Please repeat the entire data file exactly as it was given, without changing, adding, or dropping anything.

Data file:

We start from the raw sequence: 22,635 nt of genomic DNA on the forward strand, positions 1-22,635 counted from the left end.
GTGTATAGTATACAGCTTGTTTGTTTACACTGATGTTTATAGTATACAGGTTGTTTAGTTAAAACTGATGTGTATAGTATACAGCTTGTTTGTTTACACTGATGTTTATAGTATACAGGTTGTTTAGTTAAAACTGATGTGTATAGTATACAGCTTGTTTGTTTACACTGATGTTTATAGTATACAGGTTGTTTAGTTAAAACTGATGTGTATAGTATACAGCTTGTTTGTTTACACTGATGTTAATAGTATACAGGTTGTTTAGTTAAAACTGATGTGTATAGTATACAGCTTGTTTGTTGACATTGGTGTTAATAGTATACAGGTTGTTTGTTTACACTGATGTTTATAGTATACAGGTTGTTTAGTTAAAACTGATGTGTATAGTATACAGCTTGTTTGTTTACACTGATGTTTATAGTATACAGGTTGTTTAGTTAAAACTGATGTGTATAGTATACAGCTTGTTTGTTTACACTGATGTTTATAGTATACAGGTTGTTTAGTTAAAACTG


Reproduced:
We start from the raw sequence: 22,635 nt of genomic DNA on the forward strand, positions 1-22,635 counted from the left end.
GTGTATAGTATACAGCTTGTTTGTTTACACTGATGTTTATAGTATACAGGTTGTTTAGTTAAAACTGATGTGTATAGTATACAGCTTGTTTGTTTACACTGATGTTTATAGTATACAGGTTGTTTAGTTAAAACTGATGTGTATAGTATACAGCTTGTTTGTTTACACTGATGTTTATAGTATACAGGTTGTTTAGTTAAAACTGATGTGTATAGTATACAGCTTGTTTGTTTACACTGATGTTAATAGTATACAGGTTGTTTAGTTAAAACTGATGTGTATAGTATACAGCTTGTTTGTTGACATTGGTGTTAATAGTATACAGGTTGTTTGTTTACACTGATGTTTATAGTATACAGGTTGTTTAGTTAAAACTGATGTGTATAGTATACAGCTTGTTTGTTTACACTGATGTTTATAGTATACAGGTTGTTTAGTTAAAACTGATGTGTATAGTATACAGCTTGTTTGTTTACACTGATGTTTATAGTATACAGGTTGTTTAGTTAAAACTG